I had been reading about Soylent, a perfectly engineered food replacement (or thus is the goal). I like the idea of a community of food hackers arguing about exactly which micro-ingredients are needed. Soylent is a commercial company offering its version. With version 2.0, it comes in convenient liquid form, shipped in plain white bottles. Four hundred calories. Glycemically ok, according to the site.
I have found my lunch.
You can apparently live on Soylent. Five bottles a day gives you 2,000 perfectly-balanced calories. (That’d cost you about $12.50/day, although you could make your own for far less.) But I’m just looking for a repetitive, never-think-about-it, healthy-enough lunch. So, “I’ve been drinking a bottle of Soylent every day”I’ve been drinking a bottle of Soylent every day between 12:00 and 12:30 in the afternoon.
Someone on Reddit, I think, described the taste well: It’s like the milk after you’ve eaten the Cheerios. I hate milk because it comes from inside cows, and Soylent is a little too close to how I remember milk tasting. So, I’ve been mixing it with a tablespoon of Hershey’s dark chocolate baking power (10 cals) and one packet of fake sugar. I actually look forward to it.
Yes, I know egg whites come from inside chickens, which makes me squeamish both because of the cruelty with which even “free range” chickens are treated, and because it is a slimy fluid that comes from inside a chicken. But I am a hypocrite, so shoot me. (I like honey even less because it comes from inside a bug. I’ve seen the insides of bugs. How does anyone eat that?)
Soylent is not intended to be a weight-loss product. A bottle has more than twice the calories of a Nutrisystem shake. But I have in my life done Nutrisystem and it’s deeply unsatisfying. One of their shakes doesn’t last long enough, and it’s jacked with fake everything. “Nutrisystem is jacked with fake everything”Soylent is, I’m pretty sure, actually good for me. And it keeps me going until around 4pm, when a half an apple will take me the rest of the way to dinner. Since starting on Soylent, I’ve lost 8 pounds, getting me close to where I plateaued when I did my big weight loss after the pre-diabetes diagnosis.
Although Soylent is definitely not a low-carb “food,” my blood sugar seems to be doing well with it. I’ve seen no spikes in my home tests after a Soylent lunch. Obviously, your blood sugar mileage may vary.
I’m not tempted to replace more of my meals with Soylent. One a day seems to be doing the trick for me, keeping in mind that I was looking for a way to be more compulsive about eating.
Soylent: The perfect non-food for compulsives! (Soylent.com, you can have that tagline for free.)
No, I will not be having Soylent tomorrow, Thanksgiving, for lunch. I may be slightly compulsive, but I’m not crazy. (Of course, I won’t be having turkey either.)
Have a wonderful Thanksgiving, y’all!
This post is Part III of a three-part series on studying for the bar exam without a bar prep course. Yesterday, I posted about gathering study materials.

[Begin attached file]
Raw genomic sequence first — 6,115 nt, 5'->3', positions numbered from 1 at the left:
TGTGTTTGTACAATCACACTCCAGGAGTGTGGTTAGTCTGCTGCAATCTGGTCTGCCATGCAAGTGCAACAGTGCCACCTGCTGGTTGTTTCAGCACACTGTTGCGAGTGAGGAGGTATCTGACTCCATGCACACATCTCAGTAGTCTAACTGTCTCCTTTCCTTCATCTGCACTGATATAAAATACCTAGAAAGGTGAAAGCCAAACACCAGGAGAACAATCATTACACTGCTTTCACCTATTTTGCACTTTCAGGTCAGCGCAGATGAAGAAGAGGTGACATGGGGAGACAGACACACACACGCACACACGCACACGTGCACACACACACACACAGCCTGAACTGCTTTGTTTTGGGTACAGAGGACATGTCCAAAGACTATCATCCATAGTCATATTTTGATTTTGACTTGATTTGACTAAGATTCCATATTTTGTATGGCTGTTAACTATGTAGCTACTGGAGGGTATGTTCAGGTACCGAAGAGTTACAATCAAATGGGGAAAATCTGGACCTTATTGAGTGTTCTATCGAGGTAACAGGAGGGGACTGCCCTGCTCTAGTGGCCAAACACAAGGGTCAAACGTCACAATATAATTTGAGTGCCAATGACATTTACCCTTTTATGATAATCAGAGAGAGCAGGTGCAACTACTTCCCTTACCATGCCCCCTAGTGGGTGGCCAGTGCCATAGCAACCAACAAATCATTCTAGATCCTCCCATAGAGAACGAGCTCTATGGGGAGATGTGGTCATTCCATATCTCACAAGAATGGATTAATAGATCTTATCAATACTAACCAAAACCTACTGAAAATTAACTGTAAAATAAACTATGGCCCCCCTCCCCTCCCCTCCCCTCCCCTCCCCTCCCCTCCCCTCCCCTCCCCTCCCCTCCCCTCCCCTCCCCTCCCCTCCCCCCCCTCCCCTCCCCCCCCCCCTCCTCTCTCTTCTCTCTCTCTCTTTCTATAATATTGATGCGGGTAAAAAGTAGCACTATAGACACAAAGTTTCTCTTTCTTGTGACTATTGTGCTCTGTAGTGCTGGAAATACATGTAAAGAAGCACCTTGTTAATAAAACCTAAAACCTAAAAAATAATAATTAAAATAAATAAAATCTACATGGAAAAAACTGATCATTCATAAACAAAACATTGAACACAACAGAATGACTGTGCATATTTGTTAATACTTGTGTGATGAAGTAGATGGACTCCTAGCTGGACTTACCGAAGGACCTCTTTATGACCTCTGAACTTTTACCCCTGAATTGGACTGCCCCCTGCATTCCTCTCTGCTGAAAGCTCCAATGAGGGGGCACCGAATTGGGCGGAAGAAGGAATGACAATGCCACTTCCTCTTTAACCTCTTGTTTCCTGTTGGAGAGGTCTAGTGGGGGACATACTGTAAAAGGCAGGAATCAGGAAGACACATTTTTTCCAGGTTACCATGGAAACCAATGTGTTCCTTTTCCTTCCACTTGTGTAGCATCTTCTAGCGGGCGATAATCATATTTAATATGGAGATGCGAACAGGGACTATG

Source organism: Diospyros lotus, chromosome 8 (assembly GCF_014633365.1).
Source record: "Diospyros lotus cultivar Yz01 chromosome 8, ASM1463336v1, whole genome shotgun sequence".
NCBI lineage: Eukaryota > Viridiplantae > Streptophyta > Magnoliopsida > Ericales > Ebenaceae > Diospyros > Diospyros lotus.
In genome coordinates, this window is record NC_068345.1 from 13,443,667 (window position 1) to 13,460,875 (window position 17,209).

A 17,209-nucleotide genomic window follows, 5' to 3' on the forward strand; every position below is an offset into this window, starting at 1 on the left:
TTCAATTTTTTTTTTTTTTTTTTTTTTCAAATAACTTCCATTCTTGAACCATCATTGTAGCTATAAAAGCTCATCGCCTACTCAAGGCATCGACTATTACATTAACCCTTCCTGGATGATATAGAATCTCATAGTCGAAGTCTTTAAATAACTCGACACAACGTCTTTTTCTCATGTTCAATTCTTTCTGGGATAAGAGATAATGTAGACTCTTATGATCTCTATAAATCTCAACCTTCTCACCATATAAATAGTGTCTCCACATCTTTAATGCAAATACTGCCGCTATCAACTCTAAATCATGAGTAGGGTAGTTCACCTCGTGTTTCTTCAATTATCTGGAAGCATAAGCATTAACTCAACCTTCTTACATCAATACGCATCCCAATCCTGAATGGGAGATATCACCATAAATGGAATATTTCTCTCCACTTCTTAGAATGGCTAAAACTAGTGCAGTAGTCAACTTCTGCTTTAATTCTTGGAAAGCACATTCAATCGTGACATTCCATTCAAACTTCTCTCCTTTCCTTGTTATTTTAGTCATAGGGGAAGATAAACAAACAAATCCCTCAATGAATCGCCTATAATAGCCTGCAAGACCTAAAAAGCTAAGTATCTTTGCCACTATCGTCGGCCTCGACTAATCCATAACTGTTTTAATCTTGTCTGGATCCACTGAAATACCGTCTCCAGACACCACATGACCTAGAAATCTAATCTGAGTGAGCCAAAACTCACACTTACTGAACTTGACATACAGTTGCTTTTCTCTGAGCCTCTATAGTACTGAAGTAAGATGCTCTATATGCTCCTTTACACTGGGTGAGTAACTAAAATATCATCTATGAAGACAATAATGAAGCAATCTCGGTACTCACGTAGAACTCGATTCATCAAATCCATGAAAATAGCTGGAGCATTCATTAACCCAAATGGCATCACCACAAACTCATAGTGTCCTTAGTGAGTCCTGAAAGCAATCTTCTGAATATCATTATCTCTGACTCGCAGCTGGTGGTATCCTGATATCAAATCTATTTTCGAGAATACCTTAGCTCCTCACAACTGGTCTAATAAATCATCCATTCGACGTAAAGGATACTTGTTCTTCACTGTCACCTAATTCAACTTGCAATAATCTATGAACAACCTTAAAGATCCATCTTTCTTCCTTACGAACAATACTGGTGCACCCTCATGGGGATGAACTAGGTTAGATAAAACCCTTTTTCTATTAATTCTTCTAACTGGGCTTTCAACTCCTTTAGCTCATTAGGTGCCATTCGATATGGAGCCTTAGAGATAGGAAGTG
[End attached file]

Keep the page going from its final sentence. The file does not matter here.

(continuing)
There is a lot of debate about how to study for the bar exam — the bar prep companies all take sides. When I was setting my schedule for studying the Massachusetts exam, right out of law school, I did read a bit of it. I’m sure that bar prep could benefit from scientific analysis, but as I’m far from expert, I’ll leave that to others. My strategy was simple: learn material, take practice exam, identify weak areas, repeat.
For Massachusetts, I knew there were quite a few subjects I had never studied (commercial paper, estates, trusts, Mass. civil procedure, Mass. professional responsibility, Mass. consumer protection, wills, etc.). I also knew that I would need serious review for many of the other subjects, most of which I hadn’t thought much about for a year or more. I began studying in late May for the end-of-July exam. So, I spent the first couple of weeks learning material with the Law in a Flash cards, library Nutshell outlines, and various online materials (see my last post).
Once I had spent a little time on every subject, I added more practice exams into the rotation. I practiced with the MBE online practice exam, the BARBRI Massachusetts essay book, and the MBE questions in the Emanuel book (all mentioned in my last post). Each time I went over a completed practice exam, I would identify the areas that needed work and set aside the corresponding flashcards. If I didn’t have flashcards for the area, I would write them out. This often required a bit of fresh learning/research on my part.
Then, I would focus on those flashcards until the next practice exam, at which point I would add or remove cards from the set. This was exceedingly simplistic, but it worked. By mid-July, I had done many practice essays and MBEs. Two weeks before the exam, I did a full two-day practice test using questions I hadn’t seen yet. I did my best to mimic the testing conditions; I think I even wore the clothes that I wore to the real exam. Then, I graded that exam and made a final review plan for the remaining days.